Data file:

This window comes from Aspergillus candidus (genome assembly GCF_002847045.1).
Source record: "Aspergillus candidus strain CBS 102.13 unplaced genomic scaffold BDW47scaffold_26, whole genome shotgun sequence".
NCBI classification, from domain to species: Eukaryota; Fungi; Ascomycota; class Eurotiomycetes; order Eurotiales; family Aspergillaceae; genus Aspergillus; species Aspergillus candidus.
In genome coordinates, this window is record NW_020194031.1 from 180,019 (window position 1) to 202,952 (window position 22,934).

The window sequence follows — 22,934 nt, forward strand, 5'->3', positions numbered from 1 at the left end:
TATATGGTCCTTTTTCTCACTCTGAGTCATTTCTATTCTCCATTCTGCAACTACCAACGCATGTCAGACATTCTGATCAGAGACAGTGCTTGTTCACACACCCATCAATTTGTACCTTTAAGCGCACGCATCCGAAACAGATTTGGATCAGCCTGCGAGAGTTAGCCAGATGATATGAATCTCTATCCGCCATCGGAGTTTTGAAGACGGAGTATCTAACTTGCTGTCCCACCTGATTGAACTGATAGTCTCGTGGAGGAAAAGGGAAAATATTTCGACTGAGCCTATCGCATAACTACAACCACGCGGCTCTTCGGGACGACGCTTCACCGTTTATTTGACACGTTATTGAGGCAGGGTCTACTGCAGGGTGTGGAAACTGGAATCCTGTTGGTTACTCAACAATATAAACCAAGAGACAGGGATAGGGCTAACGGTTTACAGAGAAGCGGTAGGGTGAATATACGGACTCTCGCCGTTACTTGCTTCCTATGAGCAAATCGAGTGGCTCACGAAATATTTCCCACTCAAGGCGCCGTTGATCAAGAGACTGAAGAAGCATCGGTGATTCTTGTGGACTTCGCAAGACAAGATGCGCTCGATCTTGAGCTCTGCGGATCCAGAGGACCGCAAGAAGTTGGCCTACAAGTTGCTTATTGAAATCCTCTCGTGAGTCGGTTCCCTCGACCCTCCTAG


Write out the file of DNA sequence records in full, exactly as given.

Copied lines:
This window comes from Aspergillus candidus (genome assembly GCF_002847045.1).
Source record: "Aspergillus candidus strain CBS 102.13 unplaced genomic scaffold BDW47scaffold_26, whole genome shotgun sequence".
NCBI classification, from domain to species: Eukaryota; Fungi; Ascomycota; class Eurotiomycetes; order Eurotiales; family Aspergillaceae; genus Aspergillus; species Aspergillus candidus.
In genome coordinates, this window is record NW_020194031.1 from 180,019 (window position 1) to 202,952 (window position 22,934).

The window sequence follows — 22,934 nt, forward strand, 5'->3', positions numbered from 1 at the left end:
TATATGGTCCTTTTTCTCACTCTGAGTCATTTCTATTCTCCATTCTGCAACTACCAACGCATGTCAGACATTCTGATCAGAGACAGTGCTTGTTCACACACCCATCAATTTGTACCTTTAAGCGCACGCATCCGAAACAGATTTGGATCAGCCTGCGAGAGTTAGCCAGATGATATGAATCTCTATCCGCCATCGGAGTTTTGAAGACGGAGTATCTAACTTGCTGTCCCACCTGATTGAACTGATAGTCTCGTGGAGGAAAAGGGAAAATATTTCGACTGAGCCTATCGCATAACTACAACCACGCGGCTCTTCGGGACGACGCTTCACCGTTTATTTGACACGTTATTGAGGCAGGGTCTACTGCAGGGTGTGGAAACTGGAATCCTGTTGGTTACTCAACAATATAAACCAAGAGACAGGGATAGGGCTAACGGTTTACAGAGAAGCGGTAGGGTGAATATACGGACTCTCGCCGTTACTTGCTTCCTATGAGCAAATCGAGTGGCTCACGAAATATTTCCCACTCAAGGCGCCGTTGATCAAGAGACTGAAGAAGCATCGGTGATTCTTGTGGACTTCGCAAGACAAGATGCGCTCGATCTTGAGCTCTGCGGATCCAGAGGACCGCAAGAAGTTGGCCTACAAGTTGCTTATTGAAATCCTCTCGTGAGTCGGTTCCCTCGACCCTCCTAG